“It was a change for him,” Rick said of his son’s bullpen stint. “I think it was sort of a blessing in disguise because that was the first time he started the season with the [Padres]. Coming in from the bullpen helped him get over the mentality of dwelling over a loss because he knew he could come back in the next day. I think it really helped him to round into a major league player.”
Stauffer’s ascension to the top of San Diego’s rotation continued when he was named the opening day starter this season. He responded with a solid six-inning performance against the St. Louis Cardinals where he allowed only two runs in the Padres’ 5-3 victory.
Stauffer’s collection of pitches – including an effective slider – kept National League batters guessing through the next three months. By the middle of July, Stauffer had an ERA of 2.83 and a strikeout-to-walk ratio of 3:1.
Stauffer worked on his arsenal of pitches as early as high school, according to Saratoga Central Catholic coach Phonsey Lambert.
“He had a slider in high school, and he was developing a change-up,” said Lambert. “A lot of the credit has to go to his father [Rick]. He and his father experimented a lot with his pitches.”
“I was just playing around with some pitches and tried some different things [back then],” said Stauffer.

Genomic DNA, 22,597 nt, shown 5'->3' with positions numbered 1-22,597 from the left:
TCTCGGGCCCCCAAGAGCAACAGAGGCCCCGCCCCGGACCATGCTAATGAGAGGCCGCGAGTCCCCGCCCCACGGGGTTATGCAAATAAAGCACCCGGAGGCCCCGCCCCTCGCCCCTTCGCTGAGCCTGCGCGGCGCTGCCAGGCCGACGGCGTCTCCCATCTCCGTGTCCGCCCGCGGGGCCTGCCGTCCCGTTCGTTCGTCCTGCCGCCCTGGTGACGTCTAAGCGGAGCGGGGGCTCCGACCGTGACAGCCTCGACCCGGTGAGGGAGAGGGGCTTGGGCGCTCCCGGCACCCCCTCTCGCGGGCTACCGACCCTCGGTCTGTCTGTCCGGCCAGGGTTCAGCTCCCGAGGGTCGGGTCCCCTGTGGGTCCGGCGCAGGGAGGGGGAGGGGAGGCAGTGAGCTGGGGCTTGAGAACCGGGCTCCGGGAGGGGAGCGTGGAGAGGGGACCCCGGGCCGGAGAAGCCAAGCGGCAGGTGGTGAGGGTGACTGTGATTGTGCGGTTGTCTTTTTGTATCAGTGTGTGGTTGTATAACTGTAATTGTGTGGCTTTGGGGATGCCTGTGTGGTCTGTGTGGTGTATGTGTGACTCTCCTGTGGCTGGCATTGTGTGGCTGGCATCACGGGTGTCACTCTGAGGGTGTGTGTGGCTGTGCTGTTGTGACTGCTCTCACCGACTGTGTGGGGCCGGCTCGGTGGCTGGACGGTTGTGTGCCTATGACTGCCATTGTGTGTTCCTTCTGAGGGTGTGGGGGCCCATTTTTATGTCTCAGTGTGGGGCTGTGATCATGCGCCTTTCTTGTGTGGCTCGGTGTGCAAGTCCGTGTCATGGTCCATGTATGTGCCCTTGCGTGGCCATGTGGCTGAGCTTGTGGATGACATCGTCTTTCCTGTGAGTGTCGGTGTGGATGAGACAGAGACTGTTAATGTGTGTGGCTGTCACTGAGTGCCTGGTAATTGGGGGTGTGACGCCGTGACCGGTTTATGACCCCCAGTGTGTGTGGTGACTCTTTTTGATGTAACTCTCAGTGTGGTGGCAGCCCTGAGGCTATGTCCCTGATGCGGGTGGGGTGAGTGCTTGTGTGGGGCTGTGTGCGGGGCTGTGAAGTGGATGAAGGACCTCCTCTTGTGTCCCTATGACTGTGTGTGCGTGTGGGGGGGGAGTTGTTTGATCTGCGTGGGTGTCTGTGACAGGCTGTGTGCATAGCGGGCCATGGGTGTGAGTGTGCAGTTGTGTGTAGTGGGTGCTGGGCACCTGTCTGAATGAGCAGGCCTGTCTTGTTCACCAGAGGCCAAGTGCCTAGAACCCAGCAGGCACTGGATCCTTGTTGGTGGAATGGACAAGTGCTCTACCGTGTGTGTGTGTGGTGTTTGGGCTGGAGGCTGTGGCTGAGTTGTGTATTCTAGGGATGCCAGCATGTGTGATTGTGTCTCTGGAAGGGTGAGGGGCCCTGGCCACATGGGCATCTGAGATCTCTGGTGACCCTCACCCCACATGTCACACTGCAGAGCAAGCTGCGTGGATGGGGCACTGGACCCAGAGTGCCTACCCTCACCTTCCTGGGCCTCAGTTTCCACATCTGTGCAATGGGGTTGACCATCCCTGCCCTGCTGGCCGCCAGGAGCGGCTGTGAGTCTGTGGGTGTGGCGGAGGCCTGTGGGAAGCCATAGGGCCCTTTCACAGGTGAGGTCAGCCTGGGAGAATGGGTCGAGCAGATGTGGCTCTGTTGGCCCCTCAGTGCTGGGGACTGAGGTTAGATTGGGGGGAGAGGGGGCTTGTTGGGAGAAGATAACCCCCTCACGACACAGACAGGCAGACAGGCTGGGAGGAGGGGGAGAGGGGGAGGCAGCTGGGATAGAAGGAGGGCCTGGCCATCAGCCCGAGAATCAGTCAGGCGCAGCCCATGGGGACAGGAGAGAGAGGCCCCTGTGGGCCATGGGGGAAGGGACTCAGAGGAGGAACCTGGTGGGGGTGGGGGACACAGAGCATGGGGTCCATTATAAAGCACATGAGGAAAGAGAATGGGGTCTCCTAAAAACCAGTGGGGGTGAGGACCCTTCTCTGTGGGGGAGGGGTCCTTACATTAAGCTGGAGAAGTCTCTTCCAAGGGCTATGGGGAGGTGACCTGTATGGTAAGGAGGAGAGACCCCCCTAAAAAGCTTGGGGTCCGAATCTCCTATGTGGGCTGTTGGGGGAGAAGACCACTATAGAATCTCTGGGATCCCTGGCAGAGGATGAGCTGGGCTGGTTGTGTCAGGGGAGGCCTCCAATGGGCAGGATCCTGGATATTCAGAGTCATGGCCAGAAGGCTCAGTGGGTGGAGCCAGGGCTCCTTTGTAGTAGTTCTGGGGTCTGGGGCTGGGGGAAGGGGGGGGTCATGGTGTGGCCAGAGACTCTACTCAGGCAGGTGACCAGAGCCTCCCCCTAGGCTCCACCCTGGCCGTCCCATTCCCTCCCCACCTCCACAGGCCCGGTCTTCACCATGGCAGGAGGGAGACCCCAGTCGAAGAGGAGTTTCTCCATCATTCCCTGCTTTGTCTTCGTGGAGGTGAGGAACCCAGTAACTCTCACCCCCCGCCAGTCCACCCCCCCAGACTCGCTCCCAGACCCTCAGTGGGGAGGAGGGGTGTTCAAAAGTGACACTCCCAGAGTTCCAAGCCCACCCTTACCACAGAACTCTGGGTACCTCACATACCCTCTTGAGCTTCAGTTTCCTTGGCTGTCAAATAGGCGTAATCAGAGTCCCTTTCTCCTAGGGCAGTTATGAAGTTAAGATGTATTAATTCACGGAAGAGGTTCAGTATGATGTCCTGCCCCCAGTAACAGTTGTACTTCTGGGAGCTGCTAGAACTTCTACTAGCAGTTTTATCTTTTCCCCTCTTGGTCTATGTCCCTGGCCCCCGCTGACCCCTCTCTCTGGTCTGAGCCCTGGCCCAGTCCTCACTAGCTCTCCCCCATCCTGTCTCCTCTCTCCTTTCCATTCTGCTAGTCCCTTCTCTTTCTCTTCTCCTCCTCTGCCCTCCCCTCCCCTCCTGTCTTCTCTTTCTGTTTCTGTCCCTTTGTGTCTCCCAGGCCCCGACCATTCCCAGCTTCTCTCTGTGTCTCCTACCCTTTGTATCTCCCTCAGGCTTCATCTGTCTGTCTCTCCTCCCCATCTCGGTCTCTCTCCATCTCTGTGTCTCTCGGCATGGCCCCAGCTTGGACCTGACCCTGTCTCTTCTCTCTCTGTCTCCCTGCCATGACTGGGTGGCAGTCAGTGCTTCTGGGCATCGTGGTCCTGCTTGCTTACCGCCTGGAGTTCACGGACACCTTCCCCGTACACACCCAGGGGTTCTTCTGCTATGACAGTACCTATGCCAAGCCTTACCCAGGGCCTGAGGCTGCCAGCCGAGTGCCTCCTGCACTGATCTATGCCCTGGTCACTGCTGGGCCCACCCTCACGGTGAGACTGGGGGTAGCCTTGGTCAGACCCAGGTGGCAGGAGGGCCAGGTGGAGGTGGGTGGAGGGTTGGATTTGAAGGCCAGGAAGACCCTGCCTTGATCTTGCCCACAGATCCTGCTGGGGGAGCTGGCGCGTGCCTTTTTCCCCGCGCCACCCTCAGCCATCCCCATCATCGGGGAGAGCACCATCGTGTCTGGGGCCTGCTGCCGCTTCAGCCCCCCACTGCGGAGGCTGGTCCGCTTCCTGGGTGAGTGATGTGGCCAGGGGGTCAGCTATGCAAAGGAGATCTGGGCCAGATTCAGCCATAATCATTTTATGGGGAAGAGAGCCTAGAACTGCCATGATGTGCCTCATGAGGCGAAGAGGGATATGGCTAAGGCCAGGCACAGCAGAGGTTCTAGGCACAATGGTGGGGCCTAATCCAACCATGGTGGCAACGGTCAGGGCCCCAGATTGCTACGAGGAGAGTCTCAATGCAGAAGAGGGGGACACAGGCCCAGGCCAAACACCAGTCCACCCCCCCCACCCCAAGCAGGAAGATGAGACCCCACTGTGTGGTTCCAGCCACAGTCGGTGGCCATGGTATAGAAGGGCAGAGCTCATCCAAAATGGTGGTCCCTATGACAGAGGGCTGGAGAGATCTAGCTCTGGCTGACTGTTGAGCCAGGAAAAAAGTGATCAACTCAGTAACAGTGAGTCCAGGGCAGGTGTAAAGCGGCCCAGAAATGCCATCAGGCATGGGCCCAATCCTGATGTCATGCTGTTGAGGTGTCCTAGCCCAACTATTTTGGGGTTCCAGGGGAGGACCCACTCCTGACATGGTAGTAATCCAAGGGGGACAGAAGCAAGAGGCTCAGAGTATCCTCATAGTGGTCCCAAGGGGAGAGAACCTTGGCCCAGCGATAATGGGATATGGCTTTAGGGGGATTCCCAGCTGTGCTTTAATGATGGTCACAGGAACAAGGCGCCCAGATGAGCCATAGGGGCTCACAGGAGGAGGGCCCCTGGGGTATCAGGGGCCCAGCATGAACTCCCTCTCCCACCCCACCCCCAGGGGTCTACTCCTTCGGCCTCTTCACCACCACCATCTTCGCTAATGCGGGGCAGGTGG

Stauffer was still in command of opposing hitters until he stepped on the mound in New York last Monday. He gave up lead-off home runs to Angel Pagan and Jason Bay in the first two innings, and then he allowed a two-run shot to David Wright as San Diego fell behind 4-1 to the Mets.
Stauffer recovered from those early missteps, though. He retired 15 of the last 17 batters he faced, and he was in line for the victory when the Padres rallied for three runs in the seventh inning and four runs in the top of the eighth to take an 8-4 lead.
“I executed a little better,” said Stauffer. “The mistakes I made early on, they took advantage of.”
“He really settled down and made some nice adjustments, which was good because he could have given up after those early innings,” said Lambert, who attended the game with Stauffer’s family and several members of Saratoga Catholic’s baseball family.
Unfortunately for Stauffer, the Padres’ bullpen couldn’t hold the lead. Set-up man Chad Qualls gave up two runs in the bottom of the eighth inning, and closer Heath Bell allowed three runs in the ninth – the last two coming on Lucas Duda’s game-winning single.
“Most of the time, the bullpen gets the job done,” said Rick Stauffer. “It just didn’t work out that way this time.”
Stauffer’s next chance to regain his form is Thurs-day, Aug. 18, when he is scheduled to pitch against the Florida Marlins. And knowing his son, Rick said Tim should have shrugged off his tough start against Cincinnati by then.
“One of the things that I see differently in Tim that I didn’t see a couple of years ago is that he doesn’t hang on a loss,” said Rick. “He feels that he really belongs there and that he can compete at that level.”
One thing is for certain: Tim Stauffer’s days of being bounced between the majors and minors are over. He is now a Major League Baseball pitcher.
“He literally has learned how to pitch. So I think knowing the pitches that he has and knowing his confidence level, I think he can have a long career,” said Rick.